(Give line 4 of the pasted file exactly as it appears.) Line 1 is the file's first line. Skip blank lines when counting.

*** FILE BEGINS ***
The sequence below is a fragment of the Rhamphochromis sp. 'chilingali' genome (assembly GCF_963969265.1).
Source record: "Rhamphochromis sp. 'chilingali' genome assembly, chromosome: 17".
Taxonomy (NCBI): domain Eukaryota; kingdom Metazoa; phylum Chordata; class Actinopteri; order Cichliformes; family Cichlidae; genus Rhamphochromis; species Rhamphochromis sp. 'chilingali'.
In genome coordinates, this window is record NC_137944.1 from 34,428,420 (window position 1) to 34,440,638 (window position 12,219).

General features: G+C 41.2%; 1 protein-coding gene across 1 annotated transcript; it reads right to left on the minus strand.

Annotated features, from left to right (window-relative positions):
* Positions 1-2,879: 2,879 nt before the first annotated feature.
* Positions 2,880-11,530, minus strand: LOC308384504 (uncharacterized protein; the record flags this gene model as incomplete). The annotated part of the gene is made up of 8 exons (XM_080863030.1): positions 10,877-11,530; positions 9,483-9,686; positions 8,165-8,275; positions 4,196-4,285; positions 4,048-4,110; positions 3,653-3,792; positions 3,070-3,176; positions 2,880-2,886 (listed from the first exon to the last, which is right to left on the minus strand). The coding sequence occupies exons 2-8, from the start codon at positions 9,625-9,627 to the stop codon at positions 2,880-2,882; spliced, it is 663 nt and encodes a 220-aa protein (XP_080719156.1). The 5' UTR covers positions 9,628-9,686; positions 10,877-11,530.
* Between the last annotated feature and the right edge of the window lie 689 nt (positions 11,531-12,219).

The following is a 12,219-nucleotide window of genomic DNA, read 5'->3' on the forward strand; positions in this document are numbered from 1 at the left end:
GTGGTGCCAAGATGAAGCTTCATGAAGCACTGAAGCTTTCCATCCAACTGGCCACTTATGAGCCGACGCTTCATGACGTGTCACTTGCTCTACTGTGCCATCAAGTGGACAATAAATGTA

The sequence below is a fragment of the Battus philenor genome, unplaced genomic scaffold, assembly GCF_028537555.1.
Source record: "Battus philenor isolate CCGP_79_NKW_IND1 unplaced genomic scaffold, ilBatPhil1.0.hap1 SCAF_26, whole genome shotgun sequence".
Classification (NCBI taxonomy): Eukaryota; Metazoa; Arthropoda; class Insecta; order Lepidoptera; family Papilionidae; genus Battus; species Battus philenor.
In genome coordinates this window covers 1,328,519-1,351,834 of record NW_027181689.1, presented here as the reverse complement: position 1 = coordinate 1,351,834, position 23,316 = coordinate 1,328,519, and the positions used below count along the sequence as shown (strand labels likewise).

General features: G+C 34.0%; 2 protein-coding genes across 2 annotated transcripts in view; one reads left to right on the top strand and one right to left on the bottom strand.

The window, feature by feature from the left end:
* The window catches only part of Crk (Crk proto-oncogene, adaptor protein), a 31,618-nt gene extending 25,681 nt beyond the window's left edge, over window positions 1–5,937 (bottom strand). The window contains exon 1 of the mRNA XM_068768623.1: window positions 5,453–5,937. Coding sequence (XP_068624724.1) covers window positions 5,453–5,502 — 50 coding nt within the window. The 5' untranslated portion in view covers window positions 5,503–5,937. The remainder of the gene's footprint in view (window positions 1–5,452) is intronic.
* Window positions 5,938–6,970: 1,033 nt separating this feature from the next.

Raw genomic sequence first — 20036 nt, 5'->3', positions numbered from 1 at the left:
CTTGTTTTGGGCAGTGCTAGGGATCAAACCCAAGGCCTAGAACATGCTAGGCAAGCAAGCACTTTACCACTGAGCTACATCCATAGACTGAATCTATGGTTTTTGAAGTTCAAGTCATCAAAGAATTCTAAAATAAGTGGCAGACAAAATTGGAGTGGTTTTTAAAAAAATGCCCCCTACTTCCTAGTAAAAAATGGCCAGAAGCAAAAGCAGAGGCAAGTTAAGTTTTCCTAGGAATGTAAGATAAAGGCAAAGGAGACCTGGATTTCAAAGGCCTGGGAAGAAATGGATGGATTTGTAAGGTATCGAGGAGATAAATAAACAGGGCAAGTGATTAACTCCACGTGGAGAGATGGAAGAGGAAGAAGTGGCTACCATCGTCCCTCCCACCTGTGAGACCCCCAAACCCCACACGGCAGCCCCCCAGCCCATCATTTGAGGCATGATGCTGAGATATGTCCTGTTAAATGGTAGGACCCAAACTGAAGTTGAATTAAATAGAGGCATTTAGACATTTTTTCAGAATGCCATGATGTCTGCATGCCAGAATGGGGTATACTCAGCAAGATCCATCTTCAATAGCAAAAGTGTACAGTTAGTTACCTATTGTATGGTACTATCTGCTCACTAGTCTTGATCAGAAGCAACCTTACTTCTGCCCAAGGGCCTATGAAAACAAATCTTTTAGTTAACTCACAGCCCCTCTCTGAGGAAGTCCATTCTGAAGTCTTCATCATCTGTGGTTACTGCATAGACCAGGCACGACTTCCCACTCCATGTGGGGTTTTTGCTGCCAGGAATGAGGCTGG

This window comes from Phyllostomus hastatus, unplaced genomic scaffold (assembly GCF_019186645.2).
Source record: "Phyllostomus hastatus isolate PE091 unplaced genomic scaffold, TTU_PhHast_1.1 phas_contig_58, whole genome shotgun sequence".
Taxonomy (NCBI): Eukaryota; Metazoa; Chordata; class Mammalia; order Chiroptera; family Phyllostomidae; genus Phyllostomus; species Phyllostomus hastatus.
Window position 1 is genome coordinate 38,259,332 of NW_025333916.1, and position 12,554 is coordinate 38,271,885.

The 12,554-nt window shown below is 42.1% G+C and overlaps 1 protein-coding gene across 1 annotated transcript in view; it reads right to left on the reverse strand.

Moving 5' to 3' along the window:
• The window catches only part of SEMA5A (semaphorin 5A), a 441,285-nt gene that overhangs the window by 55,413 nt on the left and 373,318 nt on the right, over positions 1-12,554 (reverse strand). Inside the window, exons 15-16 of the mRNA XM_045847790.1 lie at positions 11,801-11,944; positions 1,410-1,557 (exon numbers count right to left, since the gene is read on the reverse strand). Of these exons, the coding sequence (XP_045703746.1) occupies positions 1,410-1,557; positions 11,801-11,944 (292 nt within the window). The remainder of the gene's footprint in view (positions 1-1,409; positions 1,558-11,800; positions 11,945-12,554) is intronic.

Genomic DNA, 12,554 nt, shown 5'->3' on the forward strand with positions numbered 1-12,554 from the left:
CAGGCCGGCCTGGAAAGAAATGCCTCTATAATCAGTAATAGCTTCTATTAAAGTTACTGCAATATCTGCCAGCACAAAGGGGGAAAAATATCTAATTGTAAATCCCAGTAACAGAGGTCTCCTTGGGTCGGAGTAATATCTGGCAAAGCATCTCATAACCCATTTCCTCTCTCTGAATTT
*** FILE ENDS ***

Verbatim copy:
In genome coordinates, this window is record NC_137944.1 from 34,428,420 (window position 1) to 34,440,638 (window position 12,219).